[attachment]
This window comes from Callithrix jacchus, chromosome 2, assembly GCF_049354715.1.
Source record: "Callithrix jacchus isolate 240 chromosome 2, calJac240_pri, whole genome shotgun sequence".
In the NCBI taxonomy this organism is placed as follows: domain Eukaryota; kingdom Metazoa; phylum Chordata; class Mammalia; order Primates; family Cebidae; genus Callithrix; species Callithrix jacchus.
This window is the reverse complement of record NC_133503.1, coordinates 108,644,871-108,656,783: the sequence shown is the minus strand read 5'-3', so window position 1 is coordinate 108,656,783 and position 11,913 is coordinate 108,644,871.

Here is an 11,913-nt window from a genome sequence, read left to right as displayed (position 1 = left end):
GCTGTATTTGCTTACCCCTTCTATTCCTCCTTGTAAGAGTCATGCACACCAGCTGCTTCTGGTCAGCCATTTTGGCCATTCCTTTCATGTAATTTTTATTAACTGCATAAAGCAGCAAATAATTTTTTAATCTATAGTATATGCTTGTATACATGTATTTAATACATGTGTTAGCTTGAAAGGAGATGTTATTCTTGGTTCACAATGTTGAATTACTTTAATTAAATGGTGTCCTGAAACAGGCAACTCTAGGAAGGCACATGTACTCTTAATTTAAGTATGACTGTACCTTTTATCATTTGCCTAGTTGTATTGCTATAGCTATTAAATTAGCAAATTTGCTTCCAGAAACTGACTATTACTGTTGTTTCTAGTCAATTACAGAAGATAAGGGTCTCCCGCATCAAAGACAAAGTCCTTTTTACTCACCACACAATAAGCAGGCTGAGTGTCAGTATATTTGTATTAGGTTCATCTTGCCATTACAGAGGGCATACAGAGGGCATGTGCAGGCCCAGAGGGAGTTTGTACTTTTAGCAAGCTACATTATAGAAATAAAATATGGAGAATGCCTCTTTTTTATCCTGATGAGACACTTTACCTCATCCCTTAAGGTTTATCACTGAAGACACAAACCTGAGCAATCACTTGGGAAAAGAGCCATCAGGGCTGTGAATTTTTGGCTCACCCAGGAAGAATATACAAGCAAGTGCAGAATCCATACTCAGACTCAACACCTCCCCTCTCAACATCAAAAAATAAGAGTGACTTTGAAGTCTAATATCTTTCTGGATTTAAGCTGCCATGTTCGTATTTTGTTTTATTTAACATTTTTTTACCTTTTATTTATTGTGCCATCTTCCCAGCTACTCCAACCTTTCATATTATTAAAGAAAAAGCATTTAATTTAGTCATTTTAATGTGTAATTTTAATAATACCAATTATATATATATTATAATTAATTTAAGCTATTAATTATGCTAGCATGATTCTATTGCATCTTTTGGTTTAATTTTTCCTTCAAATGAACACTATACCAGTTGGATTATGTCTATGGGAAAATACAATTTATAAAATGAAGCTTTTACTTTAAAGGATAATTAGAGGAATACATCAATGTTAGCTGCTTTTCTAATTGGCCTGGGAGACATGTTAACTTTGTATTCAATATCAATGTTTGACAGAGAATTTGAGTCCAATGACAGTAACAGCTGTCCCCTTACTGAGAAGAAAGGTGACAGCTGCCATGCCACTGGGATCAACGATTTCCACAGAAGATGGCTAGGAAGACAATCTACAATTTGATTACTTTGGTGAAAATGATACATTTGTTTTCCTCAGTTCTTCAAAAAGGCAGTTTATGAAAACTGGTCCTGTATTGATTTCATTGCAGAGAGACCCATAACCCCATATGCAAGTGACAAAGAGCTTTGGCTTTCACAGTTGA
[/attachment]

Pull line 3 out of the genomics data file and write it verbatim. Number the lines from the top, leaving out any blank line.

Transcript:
In the NCBI taxonomy this organism is placed as follows: domain Eukaryota; kingdom Metazoa; phylum Chordata; class Mammalia; order Primates; family Cebidae; genus Callithrix; species Callithrix jacchus.